Dear Mick: After my TKR in June 2022, I felt like I'd been hit by a freight train. In the past, I suffered kidney rupture in the USMC, cancer and heart disease, but this level of pain and dysfunction was like none other. At 75, I thought I was done for and would happily pass onto the next life. But I refused to succumb to the pain. For the first few weeks I lay immobile, hoping the pain would pass. Oxy made me sick so that was not an option plus I didn't want to get hooked like another patient I knew. After 3-4 weeks, the pain began to subside & I was able to eat again. In the interim I lost 15 lbs and that allowed my other knee (which had the same terrible arthritis) to work again. Rage overcame me and morphed into determination, I was not going to allow this procedure and my mistake agreeing to it, to end a creative and functional life. I rekindled my love affair with exercise and worked those joints and muscles not encumbered by the hideous pain and crippling dysfunction. Subsequently, I went thru an MUA to increase ROM, Genicular Nerve Block to mitigate the nerve pain, surgery to remove scar tissue and UltraSound to identify defective scar tissue in the patellar tendon. Whereas I was once a competitive racquetball player, I am pleased I can finally walk on a treadmill for 15 minutes before inflammation forces me to stop. Nine months after TKR my arms and other leg muscles are vastly stronger and I am able to perform Honey Doos and help my kids restore their camper. I had to fight like hell to overcome the pain, depression, anger and remorse. I had to learn about every procedure & every acronym to compensate for a health care system (not Mayo) that allocates a mere 11 minutes for a visit. I lost more weight to make it easier to move myself about. Find your courage, decide if u don't want to become a couch potato, and every day take another small step towards recovery. Some people recover quickly, that wasn't my situation, but it can be done.

It's 5am, time for morning (brief) walk. Best regards.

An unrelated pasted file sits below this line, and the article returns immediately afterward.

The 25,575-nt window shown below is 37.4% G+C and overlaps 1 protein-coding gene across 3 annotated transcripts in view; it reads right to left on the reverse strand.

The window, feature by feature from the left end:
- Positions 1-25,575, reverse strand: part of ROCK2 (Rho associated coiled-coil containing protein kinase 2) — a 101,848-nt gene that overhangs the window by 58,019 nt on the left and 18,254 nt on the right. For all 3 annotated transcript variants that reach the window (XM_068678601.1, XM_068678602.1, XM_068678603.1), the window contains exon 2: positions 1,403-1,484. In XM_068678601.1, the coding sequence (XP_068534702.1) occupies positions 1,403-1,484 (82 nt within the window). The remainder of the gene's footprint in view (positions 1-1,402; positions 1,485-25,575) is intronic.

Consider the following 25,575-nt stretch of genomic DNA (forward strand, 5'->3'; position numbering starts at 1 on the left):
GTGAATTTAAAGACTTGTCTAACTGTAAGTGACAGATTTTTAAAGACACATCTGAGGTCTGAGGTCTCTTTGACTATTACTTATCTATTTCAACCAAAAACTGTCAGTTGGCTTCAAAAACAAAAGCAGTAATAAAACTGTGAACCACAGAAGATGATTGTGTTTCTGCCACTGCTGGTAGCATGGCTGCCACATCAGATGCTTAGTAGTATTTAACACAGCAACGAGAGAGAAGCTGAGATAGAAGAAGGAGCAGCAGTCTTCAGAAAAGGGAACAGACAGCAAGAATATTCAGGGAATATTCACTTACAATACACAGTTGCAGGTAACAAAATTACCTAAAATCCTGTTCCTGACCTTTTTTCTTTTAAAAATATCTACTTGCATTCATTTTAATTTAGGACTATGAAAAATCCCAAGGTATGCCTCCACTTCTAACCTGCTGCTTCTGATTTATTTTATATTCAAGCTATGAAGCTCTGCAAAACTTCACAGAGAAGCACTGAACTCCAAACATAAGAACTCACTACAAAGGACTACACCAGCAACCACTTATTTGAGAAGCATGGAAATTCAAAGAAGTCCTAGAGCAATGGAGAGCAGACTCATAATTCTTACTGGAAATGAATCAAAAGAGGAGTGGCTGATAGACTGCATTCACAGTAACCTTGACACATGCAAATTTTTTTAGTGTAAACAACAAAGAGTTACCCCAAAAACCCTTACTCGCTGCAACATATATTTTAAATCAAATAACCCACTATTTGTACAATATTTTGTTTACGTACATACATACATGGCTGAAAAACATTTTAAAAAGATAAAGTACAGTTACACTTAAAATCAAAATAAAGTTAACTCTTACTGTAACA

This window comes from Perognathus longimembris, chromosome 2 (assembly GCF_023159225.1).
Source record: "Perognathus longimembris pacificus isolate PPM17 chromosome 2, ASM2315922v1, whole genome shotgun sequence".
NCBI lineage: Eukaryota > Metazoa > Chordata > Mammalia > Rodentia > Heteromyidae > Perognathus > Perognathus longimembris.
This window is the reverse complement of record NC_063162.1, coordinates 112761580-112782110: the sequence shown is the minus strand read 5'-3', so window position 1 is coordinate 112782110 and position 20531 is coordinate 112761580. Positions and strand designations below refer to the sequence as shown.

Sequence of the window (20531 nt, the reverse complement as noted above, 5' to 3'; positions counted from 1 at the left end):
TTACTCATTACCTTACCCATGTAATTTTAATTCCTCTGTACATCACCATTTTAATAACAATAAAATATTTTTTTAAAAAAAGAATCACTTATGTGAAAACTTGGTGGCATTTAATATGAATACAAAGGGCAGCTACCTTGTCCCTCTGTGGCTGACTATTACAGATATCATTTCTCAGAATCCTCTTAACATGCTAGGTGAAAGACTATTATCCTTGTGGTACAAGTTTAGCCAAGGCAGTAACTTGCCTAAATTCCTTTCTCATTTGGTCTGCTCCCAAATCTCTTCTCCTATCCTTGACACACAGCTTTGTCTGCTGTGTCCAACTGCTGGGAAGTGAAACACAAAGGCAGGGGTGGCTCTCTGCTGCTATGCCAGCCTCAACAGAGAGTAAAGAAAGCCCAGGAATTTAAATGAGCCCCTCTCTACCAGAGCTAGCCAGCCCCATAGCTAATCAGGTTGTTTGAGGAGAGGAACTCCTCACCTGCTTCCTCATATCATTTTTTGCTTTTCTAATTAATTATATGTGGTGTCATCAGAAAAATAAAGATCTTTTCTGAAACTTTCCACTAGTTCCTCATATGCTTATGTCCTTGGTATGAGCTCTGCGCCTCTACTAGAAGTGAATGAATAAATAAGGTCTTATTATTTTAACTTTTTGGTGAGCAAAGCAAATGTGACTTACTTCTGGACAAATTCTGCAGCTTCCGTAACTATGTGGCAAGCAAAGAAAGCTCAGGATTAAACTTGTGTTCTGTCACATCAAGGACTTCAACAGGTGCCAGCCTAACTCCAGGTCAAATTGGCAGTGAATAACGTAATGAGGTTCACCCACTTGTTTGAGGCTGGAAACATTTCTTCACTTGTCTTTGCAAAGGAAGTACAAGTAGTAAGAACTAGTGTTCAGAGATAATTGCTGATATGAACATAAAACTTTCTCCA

Jump to this post

Love your letter. I’m facing bilateral TKR, then shoulders. Same age but I am female but ex military too.
Forgot have to have hiatal hernia surgery before the spinal stenosis, Part Deux, surgery that is more critical than all the above.
I hope I’m as brave as you.
I saw the USMC and thought of my dad with terrible injuries but able to overcome it, silently, and was riding his 3- wheeler bike the week he died at 92.
Hurrah Iwo Jima!
By the way, the military divisions did not have growlie “hurrahs “etc in his time, but he did come to think of it as cute and liked it.

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@cindymattern

I can't answer to the soft bones however I felt this way for almost a month. The pain meds made me tired and nauseous and I was depressed because I could not sleep with the pain. I did stop my pain meds at 11 days because of severe constipation and a bowel prep and I wasn't doing that again. That helped with the nausea and stomach issues. My anxiety stopped when I started being able to do the things again. Are you doing PT? I started at 4 days post surgery and it was hard but so necessary and glad I did it. I am 61 and had lots of arthritis in my right knee. Praying you get some answers but know that things will get better.

Jump to this post

Cindy,
This response to my plea has helped me so much already. I don’t like the phrase “Misery loves company” but sometimes a helping hand (or hands) is all we need to get us over the jump. I’ve had both anterior and posterior cervical fusion, and while the healing was a lot longer, it was less painful. Yes, I came home the day after surgery. The next day, home health care sent out a pt who worked with me for the first 2 weeks. I begin the real pt on Tuesday. Thank you for the prayers, and I will get some answers. Think the radiation and meds I had to take for 10 years for the breast cancer weakened the bones, but they will find out for sure.

REPLY

Hi I had a TKR on 5/4/23 the pain is awful the nausea and vomiting due to anesthesia and pain meds have not been kind. I used my ice machine today it helped with the pain. I also used my machine that help me bend my knee 40 degrees. How many time do you do it a day?

REPLY
@mrnomad